How did the formation of cartels and corporations in the late 1800s both benefit and harm consumers?
There is a great deal of controversy on this topic between liberal and conservative historians. The former tend to believe the corporations and cartels hurt consumers while the latter believe they helped.
Corporations and cartels often helped consumers by lowering prices while simultaneously producing more goods and services. This happened because of the competition that drove the growth of companies. As corporations were being formed they were also fighting hard to try to become monopolies. They fought by making themselves more efficient so that they could reduce the prices the charged. By doing so, they could drive competitors out of business. This competition generally helped consumers by driving prices down.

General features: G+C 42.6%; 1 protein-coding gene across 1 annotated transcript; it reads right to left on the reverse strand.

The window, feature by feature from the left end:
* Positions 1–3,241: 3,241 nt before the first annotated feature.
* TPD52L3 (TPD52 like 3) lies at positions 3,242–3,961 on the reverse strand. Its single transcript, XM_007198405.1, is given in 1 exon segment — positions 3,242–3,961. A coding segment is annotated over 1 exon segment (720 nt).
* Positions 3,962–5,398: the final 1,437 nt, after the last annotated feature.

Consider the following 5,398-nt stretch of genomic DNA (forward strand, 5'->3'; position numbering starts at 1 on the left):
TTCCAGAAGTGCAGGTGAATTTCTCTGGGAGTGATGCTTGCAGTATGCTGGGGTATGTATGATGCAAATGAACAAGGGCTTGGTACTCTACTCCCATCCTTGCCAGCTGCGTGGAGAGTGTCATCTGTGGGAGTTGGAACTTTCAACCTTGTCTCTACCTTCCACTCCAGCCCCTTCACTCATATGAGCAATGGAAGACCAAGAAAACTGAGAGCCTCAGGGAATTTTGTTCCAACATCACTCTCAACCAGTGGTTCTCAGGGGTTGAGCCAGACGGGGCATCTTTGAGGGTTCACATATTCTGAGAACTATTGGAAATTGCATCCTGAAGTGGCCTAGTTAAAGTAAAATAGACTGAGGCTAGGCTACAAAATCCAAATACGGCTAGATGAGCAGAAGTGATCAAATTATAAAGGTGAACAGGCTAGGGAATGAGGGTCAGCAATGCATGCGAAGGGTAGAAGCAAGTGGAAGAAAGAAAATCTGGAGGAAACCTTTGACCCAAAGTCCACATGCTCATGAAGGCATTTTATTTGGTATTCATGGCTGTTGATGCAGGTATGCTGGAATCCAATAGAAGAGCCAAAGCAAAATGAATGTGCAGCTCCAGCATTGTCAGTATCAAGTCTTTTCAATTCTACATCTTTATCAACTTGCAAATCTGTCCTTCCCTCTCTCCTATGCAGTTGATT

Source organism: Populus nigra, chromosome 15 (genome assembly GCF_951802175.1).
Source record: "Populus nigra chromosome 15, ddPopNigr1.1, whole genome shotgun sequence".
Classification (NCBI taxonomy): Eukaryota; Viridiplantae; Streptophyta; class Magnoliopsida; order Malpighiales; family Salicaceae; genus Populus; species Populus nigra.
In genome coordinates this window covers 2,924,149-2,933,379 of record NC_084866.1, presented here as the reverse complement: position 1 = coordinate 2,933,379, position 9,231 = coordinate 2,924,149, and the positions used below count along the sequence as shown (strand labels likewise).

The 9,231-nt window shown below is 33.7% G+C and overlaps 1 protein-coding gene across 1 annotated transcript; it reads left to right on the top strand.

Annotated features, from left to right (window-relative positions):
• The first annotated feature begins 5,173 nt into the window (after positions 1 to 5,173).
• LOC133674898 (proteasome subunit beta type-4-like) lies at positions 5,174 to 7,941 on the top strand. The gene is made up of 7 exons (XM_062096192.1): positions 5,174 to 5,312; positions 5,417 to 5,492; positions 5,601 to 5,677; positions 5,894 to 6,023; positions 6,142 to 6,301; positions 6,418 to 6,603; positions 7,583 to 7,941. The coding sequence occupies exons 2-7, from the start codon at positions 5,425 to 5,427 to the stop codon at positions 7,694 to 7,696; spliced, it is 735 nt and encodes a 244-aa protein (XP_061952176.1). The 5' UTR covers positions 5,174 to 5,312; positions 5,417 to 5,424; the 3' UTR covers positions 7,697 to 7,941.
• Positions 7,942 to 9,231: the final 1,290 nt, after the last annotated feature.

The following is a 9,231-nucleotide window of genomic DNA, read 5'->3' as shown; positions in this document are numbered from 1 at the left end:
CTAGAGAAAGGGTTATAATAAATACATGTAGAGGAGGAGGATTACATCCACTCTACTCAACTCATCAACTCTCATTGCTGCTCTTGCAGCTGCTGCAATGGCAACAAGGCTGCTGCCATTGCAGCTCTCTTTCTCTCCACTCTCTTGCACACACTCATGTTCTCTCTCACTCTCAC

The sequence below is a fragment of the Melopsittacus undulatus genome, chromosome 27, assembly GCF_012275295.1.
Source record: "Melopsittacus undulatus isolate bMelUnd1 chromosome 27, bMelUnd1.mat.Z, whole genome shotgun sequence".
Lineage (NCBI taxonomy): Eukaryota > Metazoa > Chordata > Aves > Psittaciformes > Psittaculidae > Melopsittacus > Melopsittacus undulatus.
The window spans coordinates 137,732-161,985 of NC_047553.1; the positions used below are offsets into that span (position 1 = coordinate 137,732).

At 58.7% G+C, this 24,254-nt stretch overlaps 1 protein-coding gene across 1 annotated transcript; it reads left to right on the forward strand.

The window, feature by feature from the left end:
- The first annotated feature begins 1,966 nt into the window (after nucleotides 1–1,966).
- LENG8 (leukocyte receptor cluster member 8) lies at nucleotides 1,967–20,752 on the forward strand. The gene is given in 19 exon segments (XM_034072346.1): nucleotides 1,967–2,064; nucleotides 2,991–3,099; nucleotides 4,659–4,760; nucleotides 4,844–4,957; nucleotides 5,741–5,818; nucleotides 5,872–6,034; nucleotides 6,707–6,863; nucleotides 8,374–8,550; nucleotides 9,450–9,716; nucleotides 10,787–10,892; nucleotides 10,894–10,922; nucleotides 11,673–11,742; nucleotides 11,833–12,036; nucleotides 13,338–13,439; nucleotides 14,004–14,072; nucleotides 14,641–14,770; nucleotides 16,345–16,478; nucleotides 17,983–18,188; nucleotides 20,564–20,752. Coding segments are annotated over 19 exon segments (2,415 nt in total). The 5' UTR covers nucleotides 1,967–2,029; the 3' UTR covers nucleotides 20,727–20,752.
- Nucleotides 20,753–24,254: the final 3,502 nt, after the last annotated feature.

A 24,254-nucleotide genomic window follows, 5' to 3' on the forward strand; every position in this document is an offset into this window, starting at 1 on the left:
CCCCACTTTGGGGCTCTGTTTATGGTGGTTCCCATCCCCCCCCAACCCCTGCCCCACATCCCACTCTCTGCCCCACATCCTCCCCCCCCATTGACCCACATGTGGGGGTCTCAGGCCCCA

Some historians do say that the rise of corporations and cartels hurt consumers. The corporations and cartels that were able to get monopoly power in any given area were, they say, able to charge high prices. This was because there was little or no competition for them. Because they did not have to compete, they had no incentive to drop prices.
Thus, it is possible to say that corporations fought for market share and, thereby, generally helped consumers. However, there were times when they harmed consumers if they were able to successfully form a cartel or a monopoly which allowed them to set prices higher than they should have been.